Thursday, August 16, 2012

Configure for high load Linux system

Suggest kernel parameters:

sysctl -w fs.file-max=360000
net.ipv4.ip_local_port_range="1024 65000"
kernel.shmall = 2097152
kernel.shmmax = 2147483648
kernel.shmmni = 4096
kernel.sem = 250 32000 100 128
fs.file-max = 65536
net.ipv4.ip_local_port_range = 1024 65000
net.core.rmem_default = 1048576
net.core.rmem_max = 1048576
net.core.wmem_default = 262144
net.core.wmem_max = 262144

**//10GB NIC

# increase TCP max buffer size setable using setsockopt()
# 16 MB with a few parallel streams is recommended for most 10G paths
# 32 MB might be needed for some very long end-to-end 10G or 40G paths
net.core.rmem_max = 16777216 
net.core.wmem_max = 16777216 
# increase Linux autotuning TCP buffer limits 
# min, default, and max number of bytes to use
# (only change the 3rd value, and make it 16 MB or more)
net.ipv4.tcp_rmem = 4096 87380 16777216
net.ipv4.tcp_wmem = 4096 65536 16777216
# recommended to increase this for 10G NICS
net.core.netdev_max_backlog = 30000

To change this, you have to edit the file /etc/security/limits.conf as root and make the following changes or add the following lines, respectively:

# To increase the shell limits for <user>
<user> soft nproc 2047
<user> hard nproc 16384
<user> soft nofile 1024
<user> hard nofile 65536

The «soft limit» in the first line defines the number of file handles or open files that the user will have after login. If the user gets error messages about running out of file handles, then the user can increase the number of file handles like in this example up to 63536 («hard limit») by running the following command:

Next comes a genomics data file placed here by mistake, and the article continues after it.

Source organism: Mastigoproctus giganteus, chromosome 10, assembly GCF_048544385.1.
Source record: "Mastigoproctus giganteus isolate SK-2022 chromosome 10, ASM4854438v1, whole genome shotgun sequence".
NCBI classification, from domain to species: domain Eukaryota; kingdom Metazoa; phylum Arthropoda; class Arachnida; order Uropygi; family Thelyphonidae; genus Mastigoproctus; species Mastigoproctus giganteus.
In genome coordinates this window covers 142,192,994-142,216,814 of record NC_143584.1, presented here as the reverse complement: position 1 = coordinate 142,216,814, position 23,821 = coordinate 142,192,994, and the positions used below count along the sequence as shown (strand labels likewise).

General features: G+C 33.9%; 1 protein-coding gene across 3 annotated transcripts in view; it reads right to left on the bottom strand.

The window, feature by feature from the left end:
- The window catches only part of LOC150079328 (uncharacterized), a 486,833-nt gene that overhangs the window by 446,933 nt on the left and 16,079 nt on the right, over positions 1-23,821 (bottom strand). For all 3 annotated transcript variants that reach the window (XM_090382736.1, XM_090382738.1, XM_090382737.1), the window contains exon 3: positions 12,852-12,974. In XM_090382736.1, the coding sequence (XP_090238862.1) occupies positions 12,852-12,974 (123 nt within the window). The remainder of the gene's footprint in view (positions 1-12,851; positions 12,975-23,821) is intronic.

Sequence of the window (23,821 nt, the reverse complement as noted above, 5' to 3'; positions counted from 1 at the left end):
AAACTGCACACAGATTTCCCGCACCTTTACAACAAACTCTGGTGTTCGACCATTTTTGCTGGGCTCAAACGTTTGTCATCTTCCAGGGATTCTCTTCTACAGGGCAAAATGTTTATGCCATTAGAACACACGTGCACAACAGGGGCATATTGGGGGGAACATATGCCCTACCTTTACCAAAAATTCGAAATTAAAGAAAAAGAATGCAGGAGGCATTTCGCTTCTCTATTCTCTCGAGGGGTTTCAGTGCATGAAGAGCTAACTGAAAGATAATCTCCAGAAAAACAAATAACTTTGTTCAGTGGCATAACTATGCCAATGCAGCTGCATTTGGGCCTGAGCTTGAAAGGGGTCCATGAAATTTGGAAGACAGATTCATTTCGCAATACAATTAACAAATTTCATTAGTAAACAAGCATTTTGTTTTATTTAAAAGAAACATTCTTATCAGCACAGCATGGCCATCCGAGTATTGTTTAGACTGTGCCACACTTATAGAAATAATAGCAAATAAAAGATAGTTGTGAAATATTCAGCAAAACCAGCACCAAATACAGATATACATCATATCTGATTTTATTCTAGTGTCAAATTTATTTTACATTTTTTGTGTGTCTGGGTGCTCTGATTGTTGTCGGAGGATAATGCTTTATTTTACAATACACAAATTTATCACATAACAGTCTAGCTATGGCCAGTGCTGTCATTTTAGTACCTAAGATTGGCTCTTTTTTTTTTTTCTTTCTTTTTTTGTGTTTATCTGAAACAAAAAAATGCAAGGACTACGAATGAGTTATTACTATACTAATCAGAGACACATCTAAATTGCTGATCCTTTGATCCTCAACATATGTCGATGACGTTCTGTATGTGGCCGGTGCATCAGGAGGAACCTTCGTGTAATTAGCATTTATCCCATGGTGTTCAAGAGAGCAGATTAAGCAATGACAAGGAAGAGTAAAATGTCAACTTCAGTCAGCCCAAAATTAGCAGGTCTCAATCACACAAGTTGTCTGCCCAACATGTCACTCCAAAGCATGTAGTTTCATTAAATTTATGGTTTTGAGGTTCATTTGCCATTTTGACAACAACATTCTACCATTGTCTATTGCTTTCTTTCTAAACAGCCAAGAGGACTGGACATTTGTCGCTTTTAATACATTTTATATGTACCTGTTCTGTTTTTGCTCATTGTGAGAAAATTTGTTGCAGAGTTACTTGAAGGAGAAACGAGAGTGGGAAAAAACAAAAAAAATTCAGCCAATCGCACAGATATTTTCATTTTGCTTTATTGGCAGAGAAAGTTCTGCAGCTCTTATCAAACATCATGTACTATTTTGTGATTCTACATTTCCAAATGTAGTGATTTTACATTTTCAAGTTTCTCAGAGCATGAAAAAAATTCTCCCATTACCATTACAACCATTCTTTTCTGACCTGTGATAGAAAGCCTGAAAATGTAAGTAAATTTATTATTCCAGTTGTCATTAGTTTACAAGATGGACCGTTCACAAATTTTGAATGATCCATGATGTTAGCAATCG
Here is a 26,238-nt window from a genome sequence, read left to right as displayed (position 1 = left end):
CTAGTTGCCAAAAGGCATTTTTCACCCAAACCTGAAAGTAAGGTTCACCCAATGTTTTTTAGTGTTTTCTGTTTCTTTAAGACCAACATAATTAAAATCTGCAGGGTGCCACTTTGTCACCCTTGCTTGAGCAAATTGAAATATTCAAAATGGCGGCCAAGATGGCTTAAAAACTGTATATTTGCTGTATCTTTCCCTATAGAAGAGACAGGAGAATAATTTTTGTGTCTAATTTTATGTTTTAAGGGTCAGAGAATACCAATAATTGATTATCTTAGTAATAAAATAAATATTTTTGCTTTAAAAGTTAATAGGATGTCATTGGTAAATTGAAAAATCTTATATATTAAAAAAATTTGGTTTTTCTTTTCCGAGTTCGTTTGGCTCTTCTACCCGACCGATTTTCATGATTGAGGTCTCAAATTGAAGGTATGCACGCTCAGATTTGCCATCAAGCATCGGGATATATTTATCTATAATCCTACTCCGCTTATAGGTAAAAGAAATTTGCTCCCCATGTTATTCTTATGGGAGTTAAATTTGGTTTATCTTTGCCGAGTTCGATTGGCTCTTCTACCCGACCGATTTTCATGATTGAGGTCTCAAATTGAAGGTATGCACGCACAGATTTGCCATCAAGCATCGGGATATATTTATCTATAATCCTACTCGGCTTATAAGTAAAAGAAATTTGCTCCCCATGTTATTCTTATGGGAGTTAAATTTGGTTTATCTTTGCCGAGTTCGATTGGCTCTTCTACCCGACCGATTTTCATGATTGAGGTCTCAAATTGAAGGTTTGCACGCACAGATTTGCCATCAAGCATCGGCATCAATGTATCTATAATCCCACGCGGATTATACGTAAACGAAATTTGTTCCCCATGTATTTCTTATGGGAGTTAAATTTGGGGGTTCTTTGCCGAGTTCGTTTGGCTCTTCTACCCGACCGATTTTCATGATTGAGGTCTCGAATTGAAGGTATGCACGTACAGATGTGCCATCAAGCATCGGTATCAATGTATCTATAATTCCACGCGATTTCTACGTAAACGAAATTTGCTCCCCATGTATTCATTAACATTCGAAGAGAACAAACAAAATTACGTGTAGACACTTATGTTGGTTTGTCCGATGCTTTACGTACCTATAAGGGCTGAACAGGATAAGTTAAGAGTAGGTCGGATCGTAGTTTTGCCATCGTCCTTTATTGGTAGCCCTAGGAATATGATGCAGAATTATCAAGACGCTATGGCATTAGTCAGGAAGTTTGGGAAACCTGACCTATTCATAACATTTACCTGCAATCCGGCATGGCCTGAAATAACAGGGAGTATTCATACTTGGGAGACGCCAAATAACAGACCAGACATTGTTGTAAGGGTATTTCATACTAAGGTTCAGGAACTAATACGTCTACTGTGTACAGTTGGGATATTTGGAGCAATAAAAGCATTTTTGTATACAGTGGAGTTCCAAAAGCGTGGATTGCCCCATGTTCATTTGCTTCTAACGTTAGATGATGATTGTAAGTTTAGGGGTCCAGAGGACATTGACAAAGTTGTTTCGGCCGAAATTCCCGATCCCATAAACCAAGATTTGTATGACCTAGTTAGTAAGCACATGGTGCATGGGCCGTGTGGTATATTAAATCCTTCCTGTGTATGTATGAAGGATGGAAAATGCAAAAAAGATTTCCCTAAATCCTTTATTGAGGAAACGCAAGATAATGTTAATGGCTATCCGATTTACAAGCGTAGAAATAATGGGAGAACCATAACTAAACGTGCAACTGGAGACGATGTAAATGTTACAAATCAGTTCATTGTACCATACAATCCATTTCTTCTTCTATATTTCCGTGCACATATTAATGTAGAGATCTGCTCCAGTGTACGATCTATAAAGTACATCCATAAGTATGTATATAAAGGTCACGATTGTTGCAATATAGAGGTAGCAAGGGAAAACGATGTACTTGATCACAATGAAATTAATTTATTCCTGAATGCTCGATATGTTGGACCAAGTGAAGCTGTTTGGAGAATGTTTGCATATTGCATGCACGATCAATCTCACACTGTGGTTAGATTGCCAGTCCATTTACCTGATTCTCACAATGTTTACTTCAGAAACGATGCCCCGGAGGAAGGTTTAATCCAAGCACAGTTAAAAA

ulimit -n 63536

Note that we do not recommend to set the «hard limit» for nofile for the user equal to/proc/sys/fs/file-max. If you do that and the user uses up all the file handles, then the system would run out of file handles. This could mean that you won't be able to initiate new remote logins any more since the system won't be able to open any PAM modules which are required for performing a login. That's why we set the hard limit to 63536 and not to 65536.

You also need to make sure that pam_limits is configured in the file /etc/pam.d/system-auth. This is the PAM module that will read the /etc/security/limits.conf file. The entry should read like:

session required
session required